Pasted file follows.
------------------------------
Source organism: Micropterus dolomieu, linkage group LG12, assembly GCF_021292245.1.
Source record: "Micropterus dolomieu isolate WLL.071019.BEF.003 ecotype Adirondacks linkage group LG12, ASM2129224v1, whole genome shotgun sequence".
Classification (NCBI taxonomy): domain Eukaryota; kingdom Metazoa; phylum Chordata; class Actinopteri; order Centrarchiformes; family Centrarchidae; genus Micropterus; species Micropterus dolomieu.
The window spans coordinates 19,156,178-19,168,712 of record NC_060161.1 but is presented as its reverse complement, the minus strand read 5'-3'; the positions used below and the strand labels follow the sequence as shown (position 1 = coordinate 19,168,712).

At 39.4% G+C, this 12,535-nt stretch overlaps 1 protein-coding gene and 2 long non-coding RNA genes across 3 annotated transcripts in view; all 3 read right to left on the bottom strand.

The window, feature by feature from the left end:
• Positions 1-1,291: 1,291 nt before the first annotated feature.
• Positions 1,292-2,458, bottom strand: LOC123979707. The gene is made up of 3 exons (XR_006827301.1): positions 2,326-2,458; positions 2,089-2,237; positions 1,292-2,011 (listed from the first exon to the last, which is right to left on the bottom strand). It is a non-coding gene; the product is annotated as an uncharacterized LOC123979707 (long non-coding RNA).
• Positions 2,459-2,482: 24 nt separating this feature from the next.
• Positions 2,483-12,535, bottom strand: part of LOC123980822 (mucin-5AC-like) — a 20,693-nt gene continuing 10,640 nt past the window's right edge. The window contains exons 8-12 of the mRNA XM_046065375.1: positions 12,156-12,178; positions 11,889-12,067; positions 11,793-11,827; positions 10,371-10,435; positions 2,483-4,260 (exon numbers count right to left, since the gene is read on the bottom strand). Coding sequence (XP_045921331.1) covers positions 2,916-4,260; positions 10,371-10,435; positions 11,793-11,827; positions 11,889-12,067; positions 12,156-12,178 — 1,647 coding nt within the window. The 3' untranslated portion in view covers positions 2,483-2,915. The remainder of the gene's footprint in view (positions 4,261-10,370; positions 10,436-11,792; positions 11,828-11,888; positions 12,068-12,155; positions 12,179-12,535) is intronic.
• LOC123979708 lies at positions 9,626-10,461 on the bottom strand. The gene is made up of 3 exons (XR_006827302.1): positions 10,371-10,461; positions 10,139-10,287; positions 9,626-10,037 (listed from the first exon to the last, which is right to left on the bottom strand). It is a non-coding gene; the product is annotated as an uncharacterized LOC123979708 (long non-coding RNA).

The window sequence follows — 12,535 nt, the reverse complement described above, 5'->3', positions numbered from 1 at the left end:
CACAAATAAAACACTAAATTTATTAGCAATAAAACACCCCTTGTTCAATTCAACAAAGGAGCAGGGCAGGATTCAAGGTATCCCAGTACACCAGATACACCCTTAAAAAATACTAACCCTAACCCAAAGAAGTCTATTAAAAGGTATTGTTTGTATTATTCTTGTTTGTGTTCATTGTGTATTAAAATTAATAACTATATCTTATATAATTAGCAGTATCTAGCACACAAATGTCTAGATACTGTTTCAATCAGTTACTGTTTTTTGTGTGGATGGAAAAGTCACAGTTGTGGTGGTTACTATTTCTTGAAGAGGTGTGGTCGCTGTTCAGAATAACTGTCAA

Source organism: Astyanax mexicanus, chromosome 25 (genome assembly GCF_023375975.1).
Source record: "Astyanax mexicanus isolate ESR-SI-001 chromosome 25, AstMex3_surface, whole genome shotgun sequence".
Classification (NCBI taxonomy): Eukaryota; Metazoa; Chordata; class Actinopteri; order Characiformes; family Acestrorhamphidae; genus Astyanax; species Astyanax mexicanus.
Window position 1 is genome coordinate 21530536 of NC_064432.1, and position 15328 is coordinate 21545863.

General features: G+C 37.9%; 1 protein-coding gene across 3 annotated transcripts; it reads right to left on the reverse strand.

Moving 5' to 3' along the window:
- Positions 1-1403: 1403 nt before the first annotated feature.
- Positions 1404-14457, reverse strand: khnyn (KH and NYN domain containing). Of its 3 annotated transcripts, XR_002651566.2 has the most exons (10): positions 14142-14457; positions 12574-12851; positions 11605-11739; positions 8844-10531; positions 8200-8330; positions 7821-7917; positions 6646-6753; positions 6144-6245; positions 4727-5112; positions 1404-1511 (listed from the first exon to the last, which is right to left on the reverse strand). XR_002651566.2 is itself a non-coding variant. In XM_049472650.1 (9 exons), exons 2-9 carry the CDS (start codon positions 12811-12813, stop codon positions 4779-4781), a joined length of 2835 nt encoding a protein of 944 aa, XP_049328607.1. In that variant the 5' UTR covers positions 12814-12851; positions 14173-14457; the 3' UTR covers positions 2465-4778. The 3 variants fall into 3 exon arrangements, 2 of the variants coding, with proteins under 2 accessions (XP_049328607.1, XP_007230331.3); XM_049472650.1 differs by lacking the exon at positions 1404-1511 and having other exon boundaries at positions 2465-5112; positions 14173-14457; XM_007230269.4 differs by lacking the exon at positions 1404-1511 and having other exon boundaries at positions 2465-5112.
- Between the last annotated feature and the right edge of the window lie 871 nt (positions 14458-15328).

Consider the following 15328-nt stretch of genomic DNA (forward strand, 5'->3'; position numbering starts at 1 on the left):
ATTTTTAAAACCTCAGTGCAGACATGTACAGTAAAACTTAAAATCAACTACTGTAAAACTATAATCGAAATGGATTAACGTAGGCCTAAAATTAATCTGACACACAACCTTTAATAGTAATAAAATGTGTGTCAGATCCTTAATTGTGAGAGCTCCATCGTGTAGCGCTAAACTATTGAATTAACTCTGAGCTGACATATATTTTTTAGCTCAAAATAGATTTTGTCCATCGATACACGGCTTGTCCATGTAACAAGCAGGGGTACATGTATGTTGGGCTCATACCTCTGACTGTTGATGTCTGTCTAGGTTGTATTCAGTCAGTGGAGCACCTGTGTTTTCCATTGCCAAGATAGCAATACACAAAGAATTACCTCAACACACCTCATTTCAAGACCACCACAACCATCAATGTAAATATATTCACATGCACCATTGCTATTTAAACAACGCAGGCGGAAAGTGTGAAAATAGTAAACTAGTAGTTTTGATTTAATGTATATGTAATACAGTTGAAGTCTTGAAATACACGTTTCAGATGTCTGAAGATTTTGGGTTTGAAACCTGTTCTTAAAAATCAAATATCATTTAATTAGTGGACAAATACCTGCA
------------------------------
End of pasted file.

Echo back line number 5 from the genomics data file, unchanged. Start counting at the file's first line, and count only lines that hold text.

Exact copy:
At 39.4% G+C, this 12,535-nt stretch overlaps 1 protein-coding gene and 2 long non-coding RNA genes across 3 annotated transcripts in view; all 3 read right to left on the bottom strand.